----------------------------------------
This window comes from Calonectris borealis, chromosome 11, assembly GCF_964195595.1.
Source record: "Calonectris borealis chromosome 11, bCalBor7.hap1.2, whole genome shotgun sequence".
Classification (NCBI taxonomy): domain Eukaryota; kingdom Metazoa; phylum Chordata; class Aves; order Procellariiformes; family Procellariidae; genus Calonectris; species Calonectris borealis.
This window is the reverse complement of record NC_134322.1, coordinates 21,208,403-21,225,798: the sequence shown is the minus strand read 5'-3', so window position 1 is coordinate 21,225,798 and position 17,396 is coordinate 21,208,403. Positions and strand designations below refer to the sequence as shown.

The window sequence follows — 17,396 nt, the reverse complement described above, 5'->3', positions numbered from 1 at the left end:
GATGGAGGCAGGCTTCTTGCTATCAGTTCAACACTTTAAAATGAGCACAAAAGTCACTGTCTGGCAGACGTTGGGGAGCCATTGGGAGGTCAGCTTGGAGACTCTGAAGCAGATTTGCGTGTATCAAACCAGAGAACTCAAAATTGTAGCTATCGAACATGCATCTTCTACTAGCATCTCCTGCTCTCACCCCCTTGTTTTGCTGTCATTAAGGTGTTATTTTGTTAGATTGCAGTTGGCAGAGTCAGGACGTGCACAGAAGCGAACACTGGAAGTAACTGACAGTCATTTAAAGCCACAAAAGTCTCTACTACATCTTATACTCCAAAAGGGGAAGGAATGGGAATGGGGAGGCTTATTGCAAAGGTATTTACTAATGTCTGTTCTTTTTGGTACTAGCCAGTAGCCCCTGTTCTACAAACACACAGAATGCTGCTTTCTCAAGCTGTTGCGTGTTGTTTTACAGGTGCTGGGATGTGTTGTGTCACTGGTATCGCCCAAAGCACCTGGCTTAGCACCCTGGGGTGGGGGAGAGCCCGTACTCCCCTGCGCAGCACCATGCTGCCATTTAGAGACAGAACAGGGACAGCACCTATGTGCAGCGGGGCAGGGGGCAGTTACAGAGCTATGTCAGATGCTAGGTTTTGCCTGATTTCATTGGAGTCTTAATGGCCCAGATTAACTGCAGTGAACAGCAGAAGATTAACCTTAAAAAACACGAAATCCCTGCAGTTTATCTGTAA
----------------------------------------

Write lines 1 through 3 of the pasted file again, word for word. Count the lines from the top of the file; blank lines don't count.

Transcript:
This window comes from Calonectris borealis, chromosome 11, assembly GCF_964195595.1.
Source record: "Calonectris borealis chromosome 11, bCalBor7.hap1.2, whole genome shotgun sequence".
Classification (NCBI taxonomy): domain Eukaryota; kingdom Metazoa; phylum Chordata; class Aves; order Procellariiformes; family Procellariidae; genus Calonectris; species Calonectris borealis.